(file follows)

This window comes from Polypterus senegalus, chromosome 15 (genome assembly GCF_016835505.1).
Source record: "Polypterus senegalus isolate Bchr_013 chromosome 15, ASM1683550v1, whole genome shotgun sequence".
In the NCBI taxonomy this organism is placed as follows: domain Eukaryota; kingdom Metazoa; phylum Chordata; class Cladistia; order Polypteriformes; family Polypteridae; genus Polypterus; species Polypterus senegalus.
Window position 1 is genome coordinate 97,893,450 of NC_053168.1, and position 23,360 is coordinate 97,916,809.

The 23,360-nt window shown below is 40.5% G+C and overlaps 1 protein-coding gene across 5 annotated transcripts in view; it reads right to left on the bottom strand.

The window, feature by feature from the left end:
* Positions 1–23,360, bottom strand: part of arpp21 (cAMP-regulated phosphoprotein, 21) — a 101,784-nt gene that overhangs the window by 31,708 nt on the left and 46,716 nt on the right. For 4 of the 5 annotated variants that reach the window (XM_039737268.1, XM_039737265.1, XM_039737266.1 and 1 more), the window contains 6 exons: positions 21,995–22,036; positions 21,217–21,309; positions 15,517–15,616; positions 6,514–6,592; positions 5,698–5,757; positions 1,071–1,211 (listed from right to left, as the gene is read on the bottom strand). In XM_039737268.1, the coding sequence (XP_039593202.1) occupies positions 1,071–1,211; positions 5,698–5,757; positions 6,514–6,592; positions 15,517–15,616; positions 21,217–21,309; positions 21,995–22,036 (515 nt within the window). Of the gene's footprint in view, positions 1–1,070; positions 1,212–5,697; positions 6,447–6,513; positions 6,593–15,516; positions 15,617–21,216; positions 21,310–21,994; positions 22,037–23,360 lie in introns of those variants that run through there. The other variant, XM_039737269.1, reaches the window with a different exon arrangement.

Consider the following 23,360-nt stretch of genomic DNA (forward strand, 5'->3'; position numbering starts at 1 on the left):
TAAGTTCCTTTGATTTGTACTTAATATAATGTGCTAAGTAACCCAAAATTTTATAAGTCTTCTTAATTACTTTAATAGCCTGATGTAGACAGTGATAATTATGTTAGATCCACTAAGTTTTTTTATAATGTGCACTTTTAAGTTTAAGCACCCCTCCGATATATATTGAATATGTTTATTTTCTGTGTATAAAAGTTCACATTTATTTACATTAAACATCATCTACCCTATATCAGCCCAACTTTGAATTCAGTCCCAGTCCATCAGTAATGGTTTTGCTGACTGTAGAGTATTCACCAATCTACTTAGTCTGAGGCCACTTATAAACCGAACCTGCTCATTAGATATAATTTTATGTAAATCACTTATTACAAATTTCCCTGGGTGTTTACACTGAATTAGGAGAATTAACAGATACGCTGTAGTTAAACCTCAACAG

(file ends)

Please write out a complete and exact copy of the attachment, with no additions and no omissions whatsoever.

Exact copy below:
This window comes from Polypterus senegalus, chromosome 15 (genome assembly GCF_016835505.1).
Source record: "Polypterus senegalus isolate Bchr_013 chromosome 15, ASM1683550v1, whole genome shotgun sequence".
In the NCBI taxonomy this organism is placed as follows: domain Eukaryota; kingdom Metazoa; phylum Chordata; class Cladistia; order Polypteriformes; family Polypteridae; genus Polypterus; species Polypterus senegalus.
Window position 1 is genome coordinate 97,893,450 of NC_053168.1, and position 23,360 is coordinate 97,916,809.

The 23,360-nt window shown below is 40.5% G+C and overlaps 1 protein-coding gene across 5 annotated transcripts in view; it reads right to left on the bottom strand.

The window, feature by feature from the left end:
* Positions 1–23,360, bottom strand: part of arpp21 (cAMP-regulated phosphoprotein, 21) — a 101,784-nt gene that overhangs the window by 31,708 nt on the left and 46,716 nt on the right. For 4 of the 5 annotated variants that reach the window (XM_039737268.1, XM_039737265.1, XM_039737266.1 and 1 more), the window contains 6 exons: positions 21,995–22,036; positions 21,217–21,309; positions 15,517–15,616; positions 6,514–6,592; positions 5,698–5,757; positions 1,071–1,211 (listed from right to left, as the gene is read on the bottom strand). In XM_039737268.1, the coding sequence (XP_039593202.1) occupies positions 1,071–1,211; positions 5,698–5,757; positions 6,514–6,592; positions 15,517–15,616; positions 21,217–21,309; positions 21,995–22,036 (515 nt within the window). Of the gene's footprint in view, positions 1–1,070; positions 1,212–5,697; positions 6,447–6,513; positions 6,593–15,516; positions 15,617–21,216; positions 21,310–21,994; positions 22,037–23,360 lie in introns of those variants that run through there. The other variant, XM_039737269.1, reaches the window with a different exon arrangement.

Consider the following 23,360-nt stretch of genomic DNA (forward strand, 5'->3'; position numbering starts at 1 on the left):
TAAGTTCCTTTGATTTGTACTTAATATAATGTGCTAAGTAACCCAAAATTTTATAAGTCTTCTTAATTACTTTAATAGCCTGATGTAGACAGTGATAATTATGTTAGATCCACTAAGTTTTTTTATAATGTGCACTTTTAAGTTTAAGCACCCCTCCGATATATATTGAATATGTTTATTTTCTGTGTATAAAAGTTCACATTTATTTACATTAAACATCATCTACCCTATATCAGCCCAACTTTGAATTCAGTCCCAGTCCATCAGTAATGGTTTTGCTGACTGTAGAGTATTCACCAATCTACTTAGTCTGAGGCCACTTATAAACCGAACCTGCTCATTAGATATAATTTTATGTAAATCACTTATTACAAATTTCCCTGGGTGTTTACACTGAATTAGGAGAATTAACAGATACGCTGTAGTTAAACCTCAACAG